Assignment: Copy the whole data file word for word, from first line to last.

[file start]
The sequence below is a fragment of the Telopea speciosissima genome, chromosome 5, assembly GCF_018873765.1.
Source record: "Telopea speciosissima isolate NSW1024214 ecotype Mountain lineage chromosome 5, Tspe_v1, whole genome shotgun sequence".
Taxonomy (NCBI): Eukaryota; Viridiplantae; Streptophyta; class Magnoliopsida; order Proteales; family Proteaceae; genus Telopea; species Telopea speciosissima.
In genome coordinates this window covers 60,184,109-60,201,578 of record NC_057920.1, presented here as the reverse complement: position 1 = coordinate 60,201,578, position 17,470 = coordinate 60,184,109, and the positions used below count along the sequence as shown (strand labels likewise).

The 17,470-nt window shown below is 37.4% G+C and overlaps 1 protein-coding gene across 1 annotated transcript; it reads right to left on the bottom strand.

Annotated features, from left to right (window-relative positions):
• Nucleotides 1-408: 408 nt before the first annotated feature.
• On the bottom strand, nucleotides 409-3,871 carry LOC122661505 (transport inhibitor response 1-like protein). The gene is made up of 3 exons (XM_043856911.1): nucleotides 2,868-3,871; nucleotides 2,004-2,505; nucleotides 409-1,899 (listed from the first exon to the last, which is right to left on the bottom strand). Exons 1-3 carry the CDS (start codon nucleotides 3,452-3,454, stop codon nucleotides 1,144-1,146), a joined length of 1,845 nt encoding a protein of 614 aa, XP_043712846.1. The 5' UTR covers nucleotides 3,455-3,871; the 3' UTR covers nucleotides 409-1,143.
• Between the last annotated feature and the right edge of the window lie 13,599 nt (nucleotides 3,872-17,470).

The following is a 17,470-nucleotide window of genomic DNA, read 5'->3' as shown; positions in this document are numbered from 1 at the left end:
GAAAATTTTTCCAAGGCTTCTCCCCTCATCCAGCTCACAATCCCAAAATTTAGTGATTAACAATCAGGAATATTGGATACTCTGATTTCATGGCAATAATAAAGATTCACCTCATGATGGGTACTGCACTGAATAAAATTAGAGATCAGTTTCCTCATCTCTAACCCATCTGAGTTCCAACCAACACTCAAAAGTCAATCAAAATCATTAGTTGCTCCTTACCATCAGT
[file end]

The sequence below is a fragment of the Telopea speciosissima genome, chromosome 5, assembly GCF_018873765.1.
Source record: "Telopea speciosissima isolate NSW1024214 ecotype Mountain lineage chromosome 5, Tspe_v1, whole genome shotgun sequence".
Taxonomy (NCBI): Eukaryota; Viridiplantae; Streptophyta; class Magnoliopsida; order Proteales; family Proteaceae; genus Telopea; species Telopea speciosissima.
In genome coordinates this window covers 60,184,109-60,201,578 of record NC_057920.1, presented here as the reverse complement: position 1 = coordinate 60,201,578, position 17,470 = coordinate 60,184,109, and the positions used below count along the sequence as shown (strand labels likewise).

The 17,470-nt window shown below is 37.4% G+C and overlaps 1 protein-coding gene across 1 annotated transcript; it reads right to left on the bottom strand.

Annotated features, from left to right (window-relative positions):
• Nucleotides 1-408: 408 nt before the first annotated feature.
• On the bottom strand, nucleotides 409-3,871 carry LOC122661505 (transport inhibitor response 1-like protein). The gene is made up of 3 exons (XM_043856911.1): nucleotides 2,868-3,871; nucleotides 2,004-2,505; nucleotides 409-1,899 (listed from the first exon to the last, which is right to left on the bottom strand). Exons 1-3 carry the CDS (start codon nucleotides 3,452-3,454, stop codon nucleotides 1,144-1,146), a joined length of 1,845 nt encoding a protein of 614 aa, XP_043712846.1. The 5' UTR covers nucleotides 3,455-3,871; the 3' UTR covers nucleotides 409-1,143.
• Between the last annotated feature and the right edge of the window lie 13,599 nt (nucleotides 3,872-17,470).

The following is a 17,470-nucleotide window of genomic DNA, read 5'->3' as shown; positions in this document are numbered from 1 at the left end:
GAAAATTTTTCCAAGGCTTCTCCCCTCATCCAGCTCACAATCCCAAAATTTAGTGATTAACAATCAGGAATATTGGATACTCTGATTTCATGGCAATAATAAAGATTCACCTCATGATGGGTACTGCACTGAATAAAATTAGAGATCAGTTTCCTCATCTCTAACCCATCTGAGTTCCAACCAACACTCAAAAGTCAATCAAAATCATTAGTTGCTCCTTACCATCAGT